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Port aux Basques proves a natural fit for Oceanic Releaf cannabis shop

Although cannabis will be available at retail outlets once legalization comes into effect on Oct. 17, southwest coast residents will have to wait a bit longer to purchase it locally.

Taylor Giovannini of Oceanic Releaf says the date for the grand opening of the Port aux Basques location has not yet been determined, but she is hoping to have the doors open before the end of the year.

“I was keen on going to Port aux Basques,” says Giovannini, who jumped at the opportunity to grow into a new market. “Port aux Basques, I saw, you know, is one of the main entry points to Newfoundland. I wanted to show everyone who got off the boat that hey, here’s a Newfoundland company and we’re a part of the cannabis industry.”

Oceanic Releaf, which is in the process of becoming a licensed medical cannabis producer for Health Canada at its Burin location, will also operate stores in Marystown and Rocky Harbour. Giovannini sees the move to embrace a retail side to the business is more than just a natural fit.

“With the recreation (use) on the rise, I thought it was my social responsibility – as it is for others as well – but to deliver cannabis in a safe and responsible way, and I mean education is the only way to do that,” she said.

Giovannini, who has a business background, has consulted with cannabis experts and has been involved in the industry for the past two years. Opening her own stores means Oceanic Releaf can ensure that its staff are able to properly educate customers about all offerings on its product line, which will include oils and capsules.

Eventually the product line is expected to expand into other offerings such as edibles, infused wines and even bubble bath, but Giovannini says government has already said that will take at least another year.

“I can definitely see it going into different secondary products,” says Giovannini. “Newfoundland is a private market in terms of retailers, so it’s definitely going to be a competitive market, but you know the beauty with Canada is that, you know, we’re the first – going to be the first – G7 country to legalize it across the board, and that means that all recreational cannabis has to come from a licensed producer of Health Canada.”

Natural fit

Veteran entrepreneur and local resident Pam Osmond will run the day to day operations of the store. Giovannini says bringing Osmond into her operation was another natural fit.

“She reached out to me and told me her story and it just really resonated with me,” says Giovannini. “The reason I got involved with cannabis is originally for the medical side of it and, you know, she has a similar story. Her passion is very similar to mine.”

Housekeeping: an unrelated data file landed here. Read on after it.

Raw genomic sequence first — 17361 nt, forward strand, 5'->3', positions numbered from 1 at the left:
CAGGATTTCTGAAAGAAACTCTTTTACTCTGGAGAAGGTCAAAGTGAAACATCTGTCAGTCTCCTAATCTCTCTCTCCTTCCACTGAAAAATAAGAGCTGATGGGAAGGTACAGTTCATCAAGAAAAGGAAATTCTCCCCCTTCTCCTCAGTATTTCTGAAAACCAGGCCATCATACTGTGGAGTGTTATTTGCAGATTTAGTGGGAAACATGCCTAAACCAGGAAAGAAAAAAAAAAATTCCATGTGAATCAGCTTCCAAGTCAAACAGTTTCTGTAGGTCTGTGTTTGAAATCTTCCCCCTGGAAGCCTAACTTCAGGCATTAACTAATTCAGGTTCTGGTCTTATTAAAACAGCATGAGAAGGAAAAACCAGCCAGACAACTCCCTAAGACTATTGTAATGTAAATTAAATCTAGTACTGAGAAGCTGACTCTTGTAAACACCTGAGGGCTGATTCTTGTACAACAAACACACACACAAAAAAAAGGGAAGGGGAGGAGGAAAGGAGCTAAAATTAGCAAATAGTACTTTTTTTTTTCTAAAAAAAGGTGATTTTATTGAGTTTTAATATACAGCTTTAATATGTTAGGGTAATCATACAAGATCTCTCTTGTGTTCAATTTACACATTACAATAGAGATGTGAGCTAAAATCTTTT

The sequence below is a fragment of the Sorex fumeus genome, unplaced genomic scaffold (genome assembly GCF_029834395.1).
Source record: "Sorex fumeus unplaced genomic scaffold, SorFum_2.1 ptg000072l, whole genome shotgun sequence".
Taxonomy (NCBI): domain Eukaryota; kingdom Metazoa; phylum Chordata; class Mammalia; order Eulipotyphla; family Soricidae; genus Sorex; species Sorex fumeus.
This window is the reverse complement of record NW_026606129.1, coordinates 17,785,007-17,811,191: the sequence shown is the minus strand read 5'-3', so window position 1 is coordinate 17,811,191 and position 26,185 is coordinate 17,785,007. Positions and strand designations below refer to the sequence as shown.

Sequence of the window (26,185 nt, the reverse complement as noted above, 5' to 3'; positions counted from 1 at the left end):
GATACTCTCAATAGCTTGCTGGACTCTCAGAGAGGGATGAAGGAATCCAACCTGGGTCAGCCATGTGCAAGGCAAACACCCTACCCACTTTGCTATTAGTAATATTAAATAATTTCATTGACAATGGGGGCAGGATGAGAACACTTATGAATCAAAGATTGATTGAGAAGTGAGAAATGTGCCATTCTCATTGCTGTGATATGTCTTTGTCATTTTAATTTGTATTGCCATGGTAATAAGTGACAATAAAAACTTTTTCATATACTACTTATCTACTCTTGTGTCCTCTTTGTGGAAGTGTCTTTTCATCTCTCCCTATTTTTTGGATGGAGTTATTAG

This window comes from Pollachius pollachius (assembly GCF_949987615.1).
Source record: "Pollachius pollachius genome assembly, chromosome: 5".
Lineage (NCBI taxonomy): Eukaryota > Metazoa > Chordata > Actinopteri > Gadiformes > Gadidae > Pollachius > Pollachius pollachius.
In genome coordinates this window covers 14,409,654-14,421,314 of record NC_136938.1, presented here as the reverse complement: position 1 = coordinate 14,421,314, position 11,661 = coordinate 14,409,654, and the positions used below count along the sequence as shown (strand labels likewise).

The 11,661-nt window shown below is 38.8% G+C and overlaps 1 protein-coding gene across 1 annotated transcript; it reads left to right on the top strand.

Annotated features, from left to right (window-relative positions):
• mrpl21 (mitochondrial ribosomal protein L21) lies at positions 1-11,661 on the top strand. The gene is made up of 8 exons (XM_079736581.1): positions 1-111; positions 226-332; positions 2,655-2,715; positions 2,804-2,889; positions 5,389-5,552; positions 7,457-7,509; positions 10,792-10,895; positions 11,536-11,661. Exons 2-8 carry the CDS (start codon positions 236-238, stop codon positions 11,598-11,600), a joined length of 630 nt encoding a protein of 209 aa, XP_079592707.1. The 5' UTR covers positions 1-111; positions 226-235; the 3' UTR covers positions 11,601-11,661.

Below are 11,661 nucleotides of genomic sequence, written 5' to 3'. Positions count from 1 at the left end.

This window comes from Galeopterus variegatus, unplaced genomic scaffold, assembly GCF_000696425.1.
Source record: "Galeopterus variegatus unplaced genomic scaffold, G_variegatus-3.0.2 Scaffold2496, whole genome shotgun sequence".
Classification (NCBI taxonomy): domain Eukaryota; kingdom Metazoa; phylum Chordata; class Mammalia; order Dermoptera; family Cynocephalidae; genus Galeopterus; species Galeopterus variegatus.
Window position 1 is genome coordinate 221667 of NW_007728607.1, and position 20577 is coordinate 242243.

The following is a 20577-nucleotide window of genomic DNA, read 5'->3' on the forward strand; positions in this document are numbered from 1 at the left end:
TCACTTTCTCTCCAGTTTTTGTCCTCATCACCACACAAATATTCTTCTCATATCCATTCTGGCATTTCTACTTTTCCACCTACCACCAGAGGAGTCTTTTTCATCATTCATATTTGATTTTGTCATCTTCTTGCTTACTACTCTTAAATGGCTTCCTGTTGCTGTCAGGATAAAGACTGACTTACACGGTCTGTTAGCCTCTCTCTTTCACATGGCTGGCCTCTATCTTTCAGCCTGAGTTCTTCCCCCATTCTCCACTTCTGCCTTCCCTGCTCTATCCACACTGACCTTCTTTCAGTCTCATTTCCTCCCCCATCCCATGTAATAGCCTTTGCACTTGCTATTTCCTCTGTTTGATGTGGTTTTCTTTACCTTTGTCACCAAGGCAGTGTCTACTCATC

“I’m on it medically. So I’ve been (on it) now for four months. I’ve always had an interest in it,” confirms Osmond, who has sold her successful nail salon to move into the cannabis industry. “It’s helping people, what I love to do.”

Osmond says the feedback she has received has been only positive.

“Females are coming forward,” notes Osmond. “When I tell them (women) that I’m going to be managing? ‘Oh my God. Awesome. Now I will come in to talk to you about it.’”

Oceanic Releaf will offer a full women’s line of products, and Osmond mentions menopause and endometriosis as just two examples that the products can help address.

Osmond says a few seniors have already reached out with questions she’s been able to answer, but she doesn’t advise anyone when it comes to medical usage.

While both women came to the industry through the medical side of cannabis, Giovannini is quick to clarify that the shop is only able to provide recreational cannabis products. People requiring medical cannabis must still obtain a prescription from their physicians, and the store will not be licensed to fill it and is also not able to offer any medical advice.

“This store is strictly recreational,” says Giovannini, who believes that may prove confusing for new consumers.

In addition to Osmond, the new store will also generate anywhere from five to 10 jobs, depending on hours of operation and how well consumers respond.

“Pam and I are actively looking for employees for the store at the moment,” confirms Giovannini.

Staff will be trained to answer all questions, and to comply with the strict security measures mandated not only by the province but by Oceanic Releaf.

“There’s a ton of security measures from video surveillance to secured areas and of course this will be a Tier 1 cannabis retail location, so you’ll have to be 19 to actually get in the facility,” says Giovannini.

For her part, Osmond says while she is excited about the new store, she’s going to miss running her own salon and her regulars she refers to as family.

“The joke in town was I did therapy by day and nails for free,” laughs Osmond, who recently returned from four days of training in St. John’s. “A lot of them said, ‘I will come to visit you now.’”

“The town has been very supportive,” notes Giovanni. “This is a brand new era and, you know, it’s exciting and we just gotta ride it out.”

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